Are You Prepared For The American Retirement Disaster?

"No, I am not talking about a natural disaster, government collapse or anything like that. In fact, this is a subtle, slow-moving type of disaster that will catch many off guard. Even more will choose to ignore the clear signals until it's too late.

"I first noticed the faint signs of the pending American disaster on one of my many trips to the Deep South. I enjoy driving, even prefer it to flying. Visiting small towns, tasting the local cuisines and hobnobbing with the locals makes any journey nearly as much fun as the destination.

"What caught my attention is the growing number of elderly folks working at Starbucks, Walmart, fast-food restaurants and other entry-level places of employment. I know these jobs are usually staffed by young to early middle-age people just starting out or starting over.

"In fact, one McDonald's I visited did not appear to have a single worker under 70 years of age. Now, don't get me wrong, there is nothing wrong with continuing to work long after retirement age. However, this work should be only what you love to do and by choice."

Where on Earth do 70+ people get the energy to work in McDonalds or any fast food place? I'm 77 and I have very little energy, so what I do is important to me and no one else. I discover I really enjoy sitting and watching others work. Not a problem. In face, I am having breakfast in the garden, and my son, Cary, is doing the jobs out here that I did for 39 years. 

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Replies to This Discussion

Ha, baby-boomers on the other side of the water too. But I can see no way to prepare other than I was already doing; I'm a baby-boomer too.

You see the trends and have been doing something about it. I hope young couples pay attention to changes taking place and prepare emotionally and economically. 

Chris, isn't it nice to be able to sit in our gardens and just enjoy the fruits of our labor! 

I'm aware of the fact that my state teacher's retirement fund is very heavily invested in Exxon-Mobil. When the market finally grasps that oil will have to stay in the ground for us to survive, that fund will have no value. Further, despite instructions to our broker to avoid investment in fossil fuel, the bank certificates of deposit he favors are also very vulnerable to Wall Street corruption such as the LIBOR scandal. I'd like to switch our investments into clean energy, but don't have the expertise.

"However, this [post retirement] work should be only what you love to do and by choice."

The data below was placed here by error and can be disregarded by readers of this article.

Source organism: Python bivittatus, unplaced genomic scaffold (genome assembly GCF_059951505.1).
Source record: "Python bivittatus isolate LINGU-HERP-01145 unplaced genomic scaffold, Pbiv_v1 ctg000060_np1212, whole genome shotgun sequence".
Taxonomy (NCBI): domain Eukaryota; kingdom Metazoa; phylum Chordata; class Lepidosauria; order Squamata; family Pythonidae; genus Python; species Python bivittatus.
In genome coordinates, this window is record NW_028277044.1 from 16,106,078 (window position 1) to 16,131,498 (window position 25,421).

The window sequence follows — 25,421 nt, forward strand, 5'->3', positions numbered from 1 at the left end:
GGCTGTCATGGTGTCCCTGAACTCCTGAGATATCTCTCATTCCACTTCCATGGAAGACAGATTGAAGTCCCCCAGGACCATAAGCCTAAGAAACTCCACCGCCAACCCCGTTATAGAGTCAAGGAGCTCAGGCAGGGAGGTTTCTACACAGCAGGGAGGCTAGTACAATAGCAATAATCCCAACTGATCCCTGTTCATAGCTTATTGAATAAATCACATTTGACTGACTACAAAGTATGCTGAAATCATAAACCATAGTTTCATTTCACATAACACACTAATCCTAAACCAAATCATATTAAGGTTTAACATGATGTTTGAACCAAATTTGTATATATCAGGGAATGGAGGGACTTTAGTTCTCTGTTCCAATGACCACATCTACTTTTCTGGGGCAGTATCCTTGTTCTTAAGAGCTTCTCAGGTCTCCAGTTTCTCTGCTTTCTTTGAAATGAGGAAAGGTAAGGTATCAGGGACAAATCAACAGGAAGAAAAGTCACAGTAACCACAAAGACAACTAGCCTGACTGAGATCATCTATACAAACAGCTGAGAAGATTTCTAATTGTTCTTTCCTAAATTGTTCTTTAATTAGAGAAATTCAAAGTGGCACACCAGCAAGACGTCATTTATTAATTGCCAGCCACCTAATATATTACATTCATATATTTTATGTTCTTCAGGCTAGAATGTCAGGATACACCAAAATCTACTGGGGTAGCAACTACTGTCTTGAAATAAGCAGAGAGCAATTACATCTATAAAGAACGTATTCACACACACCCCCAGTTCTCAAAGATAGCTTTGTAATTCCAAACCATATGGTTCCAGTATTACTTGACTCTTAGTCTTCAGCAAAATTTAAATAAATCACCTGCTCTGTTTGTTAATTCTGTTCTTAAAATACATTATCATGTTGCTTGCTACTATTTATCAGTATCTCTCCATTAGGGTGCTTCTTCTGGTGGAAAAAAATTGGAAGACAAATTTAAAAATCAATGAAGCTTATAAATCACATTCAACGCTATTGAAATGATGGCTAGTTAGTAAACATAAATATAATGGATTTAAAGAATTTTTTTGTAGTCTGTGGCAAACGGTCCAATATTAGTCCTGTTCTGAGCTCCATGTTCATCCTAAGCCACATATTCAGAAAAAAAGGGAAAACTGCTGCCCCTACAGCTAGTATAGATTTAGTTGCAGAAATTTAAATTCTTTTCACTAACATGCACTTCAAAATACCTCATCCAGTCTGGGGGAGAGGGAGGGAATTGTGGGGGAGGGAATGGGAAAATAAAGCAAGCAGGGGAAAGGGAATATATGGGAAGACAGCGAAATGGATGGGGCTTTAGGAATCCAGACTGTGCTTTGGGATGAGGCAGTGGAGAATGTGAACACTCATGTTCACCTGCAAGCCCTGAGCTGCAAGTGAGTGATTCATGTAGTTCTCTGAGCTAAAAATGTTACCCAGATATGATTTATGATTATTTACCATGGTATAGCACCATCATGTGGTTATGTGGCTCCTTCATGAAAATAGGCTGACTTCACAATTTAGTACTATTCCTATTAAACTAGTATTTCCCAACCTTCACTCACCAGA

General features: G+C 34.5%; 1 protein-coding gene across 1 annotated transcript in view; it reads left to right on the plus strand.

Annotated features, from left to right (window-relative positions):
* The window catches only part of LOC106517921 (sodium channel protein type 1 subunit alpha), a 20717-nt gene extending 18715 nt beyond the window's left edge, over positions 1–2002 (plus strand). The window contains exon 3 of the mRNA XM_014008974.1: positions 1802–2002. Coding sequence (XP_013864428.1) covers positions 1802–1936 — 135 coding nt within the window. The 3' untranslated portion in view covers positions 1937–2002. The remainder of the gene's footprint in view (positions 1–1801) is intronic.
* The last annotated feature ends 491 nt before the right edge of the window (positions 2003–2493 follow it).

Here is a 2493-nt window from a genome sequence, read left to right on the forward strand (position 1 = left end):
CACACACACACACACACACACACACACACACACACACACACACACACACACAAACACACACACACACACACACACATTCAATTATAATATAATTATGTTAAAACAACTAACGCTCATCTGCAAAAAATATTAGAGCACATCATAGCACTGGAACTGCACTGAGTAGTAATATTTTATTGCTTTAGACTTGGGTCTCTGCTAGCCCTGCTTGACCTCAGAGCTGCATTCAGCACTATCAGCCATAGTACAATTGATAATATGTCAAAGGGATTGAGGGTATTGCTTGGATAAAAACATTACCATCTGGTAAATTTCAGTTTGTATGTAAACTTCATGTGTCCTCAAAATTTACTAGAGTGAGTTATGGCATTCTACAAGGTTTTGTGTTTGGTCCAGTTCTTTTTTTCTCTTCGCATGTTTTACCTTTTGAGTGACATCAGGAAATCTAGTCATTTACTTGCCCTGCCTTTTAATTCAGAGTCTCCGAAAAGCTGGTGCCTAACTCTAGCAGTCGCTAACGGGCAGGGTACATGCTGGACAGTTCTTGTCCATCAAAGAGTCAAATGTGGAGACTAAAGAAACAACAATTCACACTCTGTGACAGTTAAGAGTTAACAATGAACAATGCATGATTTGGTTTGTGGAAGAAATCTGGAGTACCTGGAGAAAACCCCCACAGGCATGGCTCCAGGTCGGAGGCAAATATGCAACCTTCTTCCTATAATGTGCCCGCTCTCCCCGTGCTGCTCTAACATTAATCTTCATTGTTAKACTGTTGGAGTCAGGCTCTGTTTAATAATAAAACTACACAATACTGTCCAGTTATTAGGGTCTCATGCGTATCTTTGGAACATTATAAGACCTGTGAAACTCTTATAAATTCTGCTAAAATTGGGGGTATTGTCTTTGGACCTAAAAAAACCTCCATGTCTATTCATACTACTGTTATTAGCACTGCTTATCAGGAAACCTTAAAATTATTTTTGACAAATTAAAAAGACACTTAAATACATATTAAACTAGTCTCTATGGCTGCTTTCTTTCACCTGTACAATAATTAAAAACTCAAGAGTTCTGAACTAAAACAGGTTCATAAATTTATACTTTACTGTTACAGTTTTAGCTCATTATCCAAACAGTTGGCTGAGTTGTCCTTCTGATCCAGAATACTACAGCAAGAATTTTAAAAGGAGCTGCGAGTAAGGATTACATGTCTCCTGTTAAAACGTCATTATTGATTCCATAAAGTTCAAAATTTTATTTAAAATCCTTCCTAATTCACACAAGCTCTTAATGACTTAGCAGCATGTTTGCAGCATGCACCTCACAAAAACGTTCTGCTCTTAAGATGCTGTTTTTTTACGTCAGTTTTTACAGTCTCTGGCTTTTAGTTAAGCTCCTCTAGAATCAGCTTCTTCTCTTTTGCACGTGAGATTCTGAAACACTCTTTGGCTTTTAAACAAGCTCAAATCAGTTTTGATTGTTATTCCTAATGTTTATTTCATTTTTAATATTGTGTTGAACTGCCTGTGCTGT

I'm posting the below for three reasons.

First, here's a bumper-sticker-like phrase that requires creative pronunciation to grasp its full value: Don't should on yourself.

I first saw it on a bulletin board after I retired and, at www.sfsi.org was doing volunteer work that helped me with two tasks:

1. to put out of my life the bizarreries* of Catholicism's teachings on sex. (* It's in the Oxford dictionaries), and

2. to reduce the idealism that most people reduce during their teens but decades later was still serving a purpose for me.

I was also as a volunteer doing conflict resolution work and eventually teaching new volunteers to do it. To describe how the work helped me would requires pages, or screenloads.

Second, from the time I first understood Social Security, I believed and told people that SS alone would enable me to starve slowly. It would have succeeded years ago but for the kindness of California's taxpayers toward the state's war veterans, as I now live with 1100+ residents of one of the state's Veterans Homes.

And third, I'm posting because the two people who brought me kicking and screaming onto the planet had healthier-than-normal genes. Their old-world German traditions did some damage and they passed the damage along.

Now, is all that a long enough introduction to the following?

During my first two years in college I worked on weekends delivering washers, dryers, fridges, etc in a city known for its large retiree population: St. Pete, Fla. The driver and I delivered often to retired folk, and those who were doing something they enjoyed were by far the most interesting and likable people I have ever met. The two grumpiest people were a middle-aged couple who appeared to have nothing to do.

I did not then know of the effects of violence during childhood. It contributes greatly to unhappy adult lives, and many adults are unable to acknowledge the violence they experienced early in life.

The four people I know best, my siblings, all had children. I chose to have none because (be warned, what follows seems brutal) I didn't want to work as hard as my dad did and be hated the way I hated him. Without children to provides for, I had the time and opportunities to do some healing.

Many of the people I now live with were "dumped here" by angry offspring. I've heard many insist, even angrily, that the violence they knew when they were children did them no harm.

My siblings, all of whom had children, refuse to talk about the violence we experienced. If I'd had children and done what I know they did, I too would find it all but impossible to discuss.

Old age can suck and many people don't know they earned the old age they have.

I know many more people who are enjoying old age. Their children visit and they all enjoy their time together.

I sometimes envy them but I made my decision. I'm okay with its consequences; the planet's future concerns me less than it concerns them.

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